by Michael D. Anestis, M.S.
A large portion of my early clinical training focused on the cognitive behavioral analysis system of psychotherapy (CBASP), a form of psychotherapy deveoped specifically for the treatment of chronic depression. We have detailed the nature of this treatment before and I have truly enjoyed utilizing it in sessions, but I'm always on the lookout for new studies examining its efficacy and/or effectiveness, as the evidence base for this treatment is not as strong as I would like. Yesterday, I came across a new study just published in the Journal of Affective Disorders by Elisabeth Schramm and colleagues (2011) that compared CBASP and interpersonal psychotherapy (IPT) in the treatment of early-onset chronic depression and I'd like to summarize the results for you in an effort to add to our earlier discussion of the treatment. The study provides an important addition to the literature, as it compares CBASP to another empirically supported active treatment rather than waitlists of psychopharmacology.
In this particular study, all participants were between the ages of 18 and 65 and met DSM-IV criteria for one of the following diagnoses, as determined through semi-structured diagnostic interviews:
- Current episode of chronic depression
- Depression superimposed on pre-existing dysthymia
- Recurrent depression without full interepisode recovery in a patient with current depression and a total duration of at least two years
Additionally, the authors were specifically interesting in early onset chronic depression, so all participants needed to have experienced their first depressive episode prior to age 21. All participants needed to present with a score of at least 16 on the Hamilton Rating Scale for Depression (HRSD, Hamilton, 1967). Unfortunately (in my opinion), participants were excluded if they were at acute risk for suicide, although this is a common occurrance in treatment research.
The authors randomized 30 patients to 22 sessions of either CBASP or IPT and sessions were delivered over a period of 16 weeks. Participants were assessed at baseline, at the end of treatment, and at a twelve month follow-up, allowing not only for an examination of the impact of treatment when therapy was still fresh in the patients' minds, but also of the longer term impact of each form of therapy.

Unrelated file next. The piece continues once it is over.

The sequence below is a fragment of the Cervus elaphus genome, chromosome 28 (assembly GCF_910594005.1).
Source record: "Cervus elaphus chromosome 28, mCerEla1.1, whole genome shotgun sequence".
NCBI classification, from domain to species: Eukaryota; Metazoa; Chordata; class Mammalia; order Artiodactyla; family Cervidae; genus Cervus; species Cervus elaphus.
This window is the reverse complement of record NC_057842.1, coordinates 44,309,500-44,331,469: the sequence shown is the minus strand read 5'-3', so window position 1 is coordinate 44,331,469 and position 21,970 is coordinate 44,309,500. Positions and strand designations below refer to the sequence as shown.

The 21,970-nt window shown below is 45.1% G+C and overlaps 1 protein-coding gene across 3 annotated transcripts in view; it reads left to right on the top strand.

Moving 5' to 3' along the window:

During the course of treatment, patients in the CBASP group exhibited a significant decrease in clinician-rated depression symptoms (23.00 to 11.21), whereas the patients in the IPT group did not demonstrate a statistically significant drop (23.27 to 18.87). That being said, the post-treatment scores in the two groups (11.21 vs 18.87) were not statistically different from one another. In order for the authors to detect significant differences like this, they would really need more patients in each group (this is the issue of statistical power); however, we can not say for sure that, had there been more patients, the results would have been the same and the difference would be significant. The authors also administered a measure of self-reported depression symptoms. Both the CBASP (25.43 to 10.79) and the IPT (28.47 to 21.27) groups exhibited sigificant drops in their scores on this measure (Beck Depression Inventory; BDI). With respect to self-reported depression symptoms, improvement in the CBAST group was significantly greater than in the IPT group.
At the end of treatment, the response rate in the CBASP group (64.3%) was significantly greater than the rate in the IPT group (26.7%). Similarly, remission rates in the CBASP group (57.1%) was higher than the rates in the IPT group (20.0%). Both groups improved in the global assessment of functioning (GAF), with no significant differences between the two groups on that outcome.
A year after treatment ended, patients were assessed again. 75.9% of the total sample (57% of CBASP, 93% of IPT) participated in the follow-up assessment. At 12-month follow-up, both groups demonstrated significant decreases in symptoms and CBASP no longer outperformed IPT on self-reported depression symptoms, although it did outperform IPT on an assessment of general adaptation.
So what does all of this mean? In the end, the results immediately post-treatment favor CBASP, but by 12-month follow-up, the results appear to be essentially equal. This is not particularly surprising, as studies examining IPT versus CBT for particular diagnoses (e.g., bulimia nervosa) have presented similar patterns: CBT results in quicker improvement, but IPT catches up over time. In the end, this is good news. Both treatments resulted in improvements despite being extremely different from one another. Both treatments are manualized and evidence-based, but CBASP is substantially more structured than is IPT. As such, patients have an opportunity to choose from two very different approaches if they present with chronic depression.
If you would like to learn more about the topics discussed on PBB, we recommend that you consult our online store for scientifically-based psychological resources.